I admire DMN for elegance and clarity, even apart from bright prospects on compatibility of execution. This apparent clarity is not accidental. There exists deeply rooted and not justified prejudice about BPM as a world of diagrams. However, BPM is a world of processes, and processes are not always best viewed as diagrams.

Graphs, which serve as an adequate abstraction for most BPM processes can be represented in multiple ways. Diagrams are only one way of their representation, universal but not always ideal. There exist multiple powerful techniques to visualize graphs as tables. For example, adjacency lists [1, 2] well suited for decision trees [3]. Tabular representation is often preferable to traditional diagram representation. Not accidentally, tabular process view is getting more and more popular in mainstream BPM software. It is enough to mention connection matrices in ARIS.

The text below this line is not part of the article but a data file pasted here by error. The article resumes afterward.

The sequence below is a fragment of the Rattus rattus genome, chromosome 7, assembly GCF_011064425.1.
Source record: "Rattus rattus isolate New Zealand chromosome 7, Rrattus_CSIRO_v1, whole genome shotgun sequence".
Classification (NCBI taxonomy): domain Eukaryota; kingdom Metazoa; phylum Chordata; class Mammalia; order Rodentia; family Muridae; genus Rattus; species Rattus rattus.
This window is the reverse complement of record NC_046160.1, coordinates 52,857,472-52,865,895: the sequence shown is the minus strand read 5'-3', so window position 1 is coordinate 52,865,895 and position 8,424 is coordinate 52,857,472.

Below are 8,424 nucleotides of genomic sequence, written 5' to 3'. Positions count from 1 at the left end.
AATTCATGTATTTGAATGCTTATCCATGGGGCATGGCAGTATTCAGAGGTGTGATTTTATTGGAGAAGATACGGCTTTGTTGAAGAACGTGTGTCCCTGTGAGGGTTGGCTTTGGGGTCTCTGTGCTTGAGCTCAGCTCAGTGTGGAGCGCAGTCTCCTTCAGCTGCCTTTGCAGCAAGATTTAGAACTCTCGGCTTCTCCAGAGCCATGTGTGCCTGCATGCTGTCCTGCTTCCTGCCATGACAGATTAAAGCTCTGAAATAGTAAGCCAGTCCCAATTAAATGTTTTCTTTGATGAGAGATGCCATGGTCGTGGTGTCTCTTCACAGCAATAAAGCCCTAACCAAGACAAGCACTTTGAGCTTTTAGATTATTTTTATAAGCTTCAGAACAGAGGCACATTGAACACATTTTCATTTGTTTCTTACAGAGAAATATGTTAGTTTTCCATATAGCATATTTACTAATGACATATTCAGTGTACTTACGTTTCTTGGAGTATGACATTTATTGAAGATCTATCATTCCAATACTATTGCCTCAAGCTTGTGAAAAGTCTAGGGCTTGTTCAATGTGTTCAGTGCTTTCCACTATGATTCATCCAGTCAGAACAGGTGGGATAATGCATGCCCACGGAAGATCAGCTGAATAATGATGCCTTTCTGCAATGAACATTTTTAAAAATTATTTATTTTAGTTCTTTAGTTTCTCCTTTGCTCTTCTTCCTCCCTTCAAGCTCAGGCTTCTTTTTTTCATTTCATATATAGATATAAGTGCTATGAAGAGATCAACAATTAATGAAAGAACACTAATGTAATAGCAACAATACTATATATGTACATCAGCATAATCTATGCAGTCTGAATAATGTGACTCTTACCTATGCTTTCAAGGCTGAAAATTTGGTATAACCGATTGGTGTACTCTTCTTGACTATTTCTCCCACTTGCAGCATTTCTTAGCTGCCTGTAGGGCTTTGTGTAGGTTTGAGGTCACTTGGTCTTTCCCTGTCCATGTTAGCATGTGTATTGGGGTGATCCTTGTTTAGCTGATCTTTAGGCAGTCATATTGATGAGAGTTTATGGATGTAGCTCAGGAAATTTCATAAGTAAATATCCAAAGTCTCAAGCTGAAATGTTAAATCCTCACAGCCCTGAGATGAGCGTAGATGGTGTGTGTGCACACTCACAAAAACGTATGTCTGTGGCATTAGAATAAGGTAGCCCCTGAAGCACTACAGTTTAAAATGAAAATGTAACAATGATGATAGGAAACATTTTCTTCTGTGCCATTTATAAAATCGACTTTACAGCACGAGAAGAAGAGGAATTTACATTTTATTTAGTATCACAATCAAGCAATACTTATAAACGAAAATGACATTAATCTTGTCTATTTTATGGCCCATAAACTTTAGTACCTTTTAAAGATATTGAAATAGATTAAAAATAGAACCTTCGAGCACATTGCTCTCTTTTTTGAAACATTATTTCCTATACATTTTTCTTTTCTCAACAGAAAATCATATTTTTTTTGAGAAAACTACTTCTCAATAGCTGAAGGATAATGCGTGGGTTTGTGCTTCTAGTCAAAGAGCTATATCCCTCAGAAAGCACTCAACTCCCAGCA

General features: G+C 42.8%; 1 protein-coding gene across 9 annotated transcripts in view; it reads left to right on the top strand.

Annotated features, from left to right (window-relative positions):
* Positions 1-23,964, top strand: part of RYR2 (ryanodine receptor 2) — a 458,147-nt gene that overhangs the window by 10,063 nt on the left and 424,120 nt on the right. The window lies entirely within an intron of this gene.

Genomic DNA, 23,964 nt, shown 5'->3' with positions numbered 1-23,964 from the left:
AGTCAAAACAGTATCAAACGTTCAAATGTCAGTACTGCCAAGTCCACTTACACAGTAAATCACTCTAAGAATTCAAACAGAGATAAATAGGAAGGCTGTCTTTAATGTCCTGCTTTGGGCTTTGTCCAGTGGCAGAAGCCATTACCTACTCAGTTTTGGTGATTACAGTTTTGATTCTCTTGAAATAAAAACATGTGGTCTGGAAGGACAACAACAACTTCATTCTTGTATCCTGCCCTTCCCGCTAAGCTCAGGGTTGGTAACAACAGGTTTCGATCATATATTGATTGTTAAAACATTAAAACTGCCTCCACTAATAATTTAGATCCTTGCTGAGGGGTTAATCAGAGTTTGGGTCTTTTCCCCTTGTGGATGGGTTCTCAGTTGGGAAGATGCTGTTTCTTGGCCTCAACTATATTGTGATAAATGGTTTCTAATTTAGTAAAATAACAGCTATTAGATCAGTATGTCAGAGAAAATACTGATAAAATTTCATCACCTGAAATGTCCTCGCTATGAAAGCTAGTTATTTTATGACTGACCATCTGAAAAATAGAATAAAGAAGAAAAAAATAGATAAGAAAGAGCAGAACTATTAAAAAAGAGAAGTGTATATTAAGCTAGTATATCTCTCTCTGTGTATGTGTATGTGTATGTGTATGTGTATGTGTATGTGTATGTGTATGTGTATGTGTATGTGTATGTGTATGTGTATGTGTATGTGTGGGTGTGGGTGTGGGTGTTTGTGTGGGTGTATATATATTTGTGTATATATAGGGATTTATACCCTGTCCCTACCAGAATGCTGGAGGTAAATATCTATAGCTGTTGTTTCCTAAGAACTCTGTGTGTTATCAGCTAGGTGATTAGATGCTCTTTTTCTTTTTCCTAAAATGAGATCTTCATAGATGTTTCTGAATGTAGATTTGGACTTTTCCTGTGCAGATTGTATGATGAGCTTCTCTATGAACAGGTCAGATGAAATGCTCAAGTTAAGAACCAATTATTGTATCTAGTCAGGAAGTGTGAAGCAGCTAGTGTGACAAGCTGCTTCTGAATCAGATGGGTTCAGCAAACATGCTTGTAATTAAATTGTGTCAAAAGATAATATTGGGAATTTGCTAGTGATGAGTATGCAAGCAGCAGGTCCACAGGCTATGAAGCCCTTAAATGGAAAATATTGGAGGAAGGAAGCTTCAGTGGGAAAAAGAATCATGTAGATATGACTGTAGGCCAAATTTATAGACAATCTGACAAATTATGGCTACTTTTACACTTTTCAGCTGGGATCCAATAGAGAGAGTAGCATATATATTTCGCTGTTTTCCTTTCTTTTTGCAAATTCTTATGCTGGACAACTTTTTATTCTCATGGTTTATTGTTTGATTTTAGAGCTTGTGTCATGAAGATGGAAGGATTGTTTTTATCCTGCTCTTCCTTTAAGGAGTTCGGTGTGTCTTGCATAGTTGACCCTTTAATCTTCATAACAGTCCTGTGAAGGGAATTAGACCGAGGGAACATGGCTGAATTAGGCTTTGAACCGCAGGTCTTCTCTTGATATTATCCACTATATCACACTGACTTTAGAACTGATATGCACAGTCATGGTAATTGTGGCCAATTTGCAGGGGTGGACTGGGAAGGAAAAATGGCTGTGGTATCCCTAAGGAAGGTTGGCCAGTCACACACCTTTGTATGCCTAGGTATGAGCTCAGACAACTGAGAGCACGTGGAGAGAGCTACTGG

DMN is another excellent illustration on how productive can be tabular process representation for business processes. Simplification and clarity in reduction of classical BPMN gateways into compact DMN tables is simply stunning. With all limitations, DMN illustrates how powerful can be even a local generalization of process rules in a compact rule set for interoperability of process tools. Hopefully this way of small unified steps will make more for ultimate BPM standardization than many global and universal initiatives, which failed before.